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THE LADIES WHO SEARCH: Though most of the media is retrenching under economic pressures, the Internet still remains a potential growth area, thanks to its relatively low start-up costs and immediate delivery to consumers. Among the new offerings, Web sites targeted to women are growing in numbers, serving up content across a wide swath of subjects and age groups. will expand its popular blog, The XX Factor, into its own site in the spring. Elizabeth Spiers, founder of Dead Horse Media and a contributor to Fortune magazine, is developing an online women’s magazine she pegged as “Maxim for women.” The sites will join, a Web site for 18- to 34-year-olds covering love and relationships; Yahoo’s women’s lifestyle portal, and, a site targeting women over 40.

That growth comes as more women than men are online these days: According to eMarketer, there are a projected 100 million female Internet users in the U.S., or 52 percent of the general population, compared with 94 million males online (48 percent of Americans). But, unlike women’s sites of yore that functioned more as broad information portals, newer sites are more content specific, with unique voices and personalities to draw readers by their passion points. Fragmentation, albeit while maintaining a large enough audience to drive scale, helps advertisers focus on their core consumer. “The thing that makes the Internet so attractive to advertisers is you can slice the target segmentations a lot of different ways and do it in a precise manner,” said Christopher Actis, who, as digital director for media agency Mediavest, manages media strategy for Wal-Mart. While some have attracted a substantial ad base, given that a banner ad is cheaper point of entry than an ad page in a magazine, few Web sites are operating with substantial profits.

This story first appeared in the December 29, 2008 issue of WWD. Subscribe Today.

For the 25- to 50-year-old political junkie, there’s The XX Factor, a broadening of the popular politics and culture blog edited by Hanna Rosin, Meghan O’Rourke and Emily Bazelon this year. “It’s been this whip smart, fun conversation that everyone’s dying to participate in,” said Jacob Weisberg, editor in chief of The Slate Group. As a blog, The XX Factor has accumulated 1 million page views a month, he said. The new site will include fresh daily content and more contributors, including more user-generated content. The XX Factor recently hired Jessica Gross, a former editor of, as its managing editor.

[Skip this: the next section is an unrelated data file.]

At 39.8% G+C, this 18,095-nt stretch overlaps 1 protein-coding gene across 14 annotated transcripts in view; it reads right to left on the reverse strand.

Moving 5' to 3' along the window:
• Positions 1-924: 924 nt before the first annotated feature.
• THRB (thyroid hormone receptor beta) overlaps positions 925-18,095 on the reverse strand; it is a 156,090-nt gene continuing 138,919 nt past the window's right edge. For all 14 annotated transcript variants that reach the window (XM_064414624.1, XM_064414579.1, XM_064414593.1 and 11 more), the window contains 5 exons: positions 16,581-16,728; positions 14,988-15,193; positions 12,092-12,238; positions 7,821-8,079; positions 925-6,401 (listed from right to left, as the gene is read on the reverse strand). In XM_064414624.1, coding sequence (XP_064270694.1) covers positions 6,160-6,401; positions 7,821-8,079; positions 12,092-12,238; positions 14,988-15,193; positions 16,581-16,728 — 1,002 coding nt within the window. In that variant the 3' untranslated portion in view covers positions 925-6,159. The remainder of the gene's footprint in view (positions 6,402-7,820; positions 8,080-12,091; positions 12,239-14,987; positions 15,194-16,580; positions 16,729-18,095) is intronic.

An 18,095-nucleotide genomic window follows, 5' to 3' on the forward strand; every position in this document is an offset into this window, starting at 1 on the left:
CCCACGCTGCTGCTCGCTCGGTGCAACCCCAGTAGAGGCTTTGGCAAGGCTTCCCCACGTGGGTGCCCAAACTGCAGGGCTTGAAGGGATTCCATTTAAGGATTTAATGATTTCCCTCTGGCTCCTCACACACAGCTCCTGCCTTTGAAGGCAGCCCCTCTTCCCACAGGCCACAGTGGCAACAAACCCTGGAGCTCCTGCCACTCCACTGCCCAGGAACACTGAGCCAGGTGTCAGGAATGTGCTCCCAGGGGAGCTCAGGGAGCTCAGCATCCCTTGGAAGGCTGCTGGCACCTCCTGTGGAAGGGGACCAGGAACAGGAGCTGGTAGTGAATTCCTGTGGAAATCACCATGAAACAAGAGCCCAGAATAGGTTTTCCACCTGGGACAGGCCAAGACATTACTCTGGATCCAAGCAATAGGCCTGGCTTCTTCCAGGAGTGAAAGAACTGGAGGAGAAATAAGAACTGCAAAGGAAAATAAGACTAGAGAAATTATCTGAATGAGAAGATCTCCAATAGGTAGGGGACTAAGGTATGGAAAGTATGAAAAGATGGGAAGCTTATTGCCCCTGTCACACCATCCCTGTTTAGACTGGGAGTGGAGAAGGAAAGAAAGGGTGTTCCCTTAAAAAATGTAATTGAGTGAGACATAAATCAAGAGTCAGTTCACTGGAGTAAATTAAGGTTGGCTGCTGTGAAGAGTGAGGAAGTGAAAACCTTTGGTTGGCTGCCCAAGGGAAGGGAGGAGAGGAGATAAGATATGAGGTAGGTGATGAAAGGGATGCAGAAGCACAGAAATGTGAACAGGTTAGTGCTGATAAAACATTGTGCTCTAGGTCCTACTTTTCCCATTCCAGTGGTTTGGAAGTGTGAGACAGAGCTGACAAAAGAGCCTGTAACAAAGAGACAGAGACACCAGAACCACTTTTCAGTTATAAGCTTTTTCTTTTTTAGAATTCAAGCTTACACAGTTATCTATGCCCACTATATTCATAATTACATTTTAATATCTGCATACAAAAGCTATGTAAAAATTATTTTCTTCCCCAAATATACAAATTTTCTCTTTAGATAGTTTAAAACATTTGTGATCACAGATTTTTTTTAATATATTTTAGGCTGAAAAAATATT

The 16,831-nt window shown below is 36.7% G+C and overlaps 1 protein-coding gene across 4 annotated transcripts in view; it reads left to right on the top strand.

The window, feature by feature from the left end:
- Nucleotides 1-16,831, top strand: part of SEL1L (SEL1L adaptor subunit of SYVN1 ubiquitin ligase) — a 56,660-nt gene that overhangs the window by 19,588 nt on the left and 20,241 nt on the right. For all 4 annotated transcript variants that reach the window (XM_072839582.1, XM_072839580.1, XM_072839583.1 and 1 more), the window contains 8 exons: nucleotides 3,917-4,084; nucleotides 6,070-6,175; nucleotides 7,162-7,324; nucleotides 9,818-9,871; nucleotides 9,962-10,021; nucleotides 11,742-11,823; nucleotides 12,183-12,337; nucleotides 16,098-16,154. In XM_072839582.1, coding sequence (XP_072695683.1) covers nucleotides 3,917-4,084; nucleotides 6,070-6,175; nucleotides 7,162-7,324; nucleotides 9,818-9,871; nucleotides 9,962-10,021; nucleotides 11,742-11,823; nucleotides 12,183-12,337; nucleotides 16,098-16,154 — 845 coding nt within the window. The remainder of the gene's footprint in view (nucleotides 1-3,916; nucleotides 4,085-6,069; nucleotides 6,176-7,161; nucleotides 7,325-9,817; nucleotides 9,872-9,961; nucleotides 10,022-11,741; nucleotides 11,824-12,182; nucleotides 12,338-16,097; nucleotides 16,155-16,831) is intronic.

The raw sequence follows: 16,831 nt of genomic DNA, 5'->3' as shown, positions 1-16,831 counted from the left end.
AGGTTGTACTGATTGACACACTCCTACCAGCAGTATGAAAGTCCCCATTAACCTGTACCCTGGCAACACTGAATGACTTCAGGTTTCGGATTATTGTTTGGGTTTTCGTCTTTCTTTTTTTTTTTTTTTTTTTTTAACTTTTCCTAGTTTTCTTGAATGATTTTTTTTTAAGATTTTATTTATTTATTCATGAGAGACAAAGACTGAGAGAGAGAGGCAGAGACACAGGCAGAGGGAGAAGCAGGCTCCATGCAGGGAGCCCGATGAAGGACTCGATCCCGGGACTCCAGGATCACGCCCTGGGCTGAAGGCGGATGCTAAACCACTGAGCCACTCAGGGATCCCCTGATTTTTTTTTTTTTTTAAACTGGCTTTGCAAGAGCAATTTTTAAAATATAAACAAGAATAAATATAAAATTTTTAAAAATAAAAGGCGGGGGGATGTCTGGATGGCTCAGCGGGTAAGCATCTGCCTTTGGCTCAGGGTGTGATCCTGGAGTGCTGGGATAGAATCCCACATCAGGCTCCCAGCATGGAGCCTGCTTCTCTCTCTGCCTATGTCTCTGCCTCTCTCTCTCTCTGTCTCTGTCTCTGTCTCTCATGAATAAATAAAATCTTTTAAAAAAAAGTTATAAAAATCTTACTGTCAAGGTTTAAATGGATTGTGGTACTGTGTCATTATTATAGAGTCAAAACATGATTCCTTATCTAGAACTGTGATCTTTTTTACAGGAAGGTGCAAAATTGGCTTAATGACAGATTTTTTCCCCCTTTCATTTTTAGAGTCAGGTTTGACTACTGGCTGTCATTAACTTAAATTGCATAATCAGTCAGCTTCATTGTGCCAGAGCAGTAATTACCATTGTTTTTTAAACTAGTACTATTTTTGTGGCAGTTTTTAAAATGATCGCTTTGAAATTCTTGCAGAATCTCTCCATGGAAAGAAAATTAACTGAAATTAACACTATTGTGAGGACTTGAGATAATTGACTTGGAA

“In my mind, there’s always been this idea out there of, ‘Why hasn’t there been a women’s magazine equivalent of Esquire of the Sixties and Seventies?’” said The XX Factor’s Rosin. “We’re never going to be a long form narrative magazine. But it can take the subjects that women’s magazines cover” — friendships, fashion, consumerism, work issues, health — “and apply the same rigor and intellect that you might apply to a books piece.” Slate has not sold advertising on the blog previously, but will sell ads through its Slate Group next year.

For younger readers into lighter fare, is a punchy, irreverent site covering relationships, sex and health that launched in March out of Turner’s new products division. The network, which also owns popular Web sites including, and, is looking to build out sites that can serve certain large demographics it already draws through their television programming. “The 18-to-34 demo is a key demo for Turner,” said Guhan Selvaretnam, Turner’s new products group lead, who also noted that the network attracts the largest 18-to-34 female audience during prime time of all the cable networks. “Think about ‘Sex and the City’ 12 years ago, and its brand promise of authenticity. The sense was that there was this opening in the market to deliver that same authenticity to females 18 to 34 in a different voice.”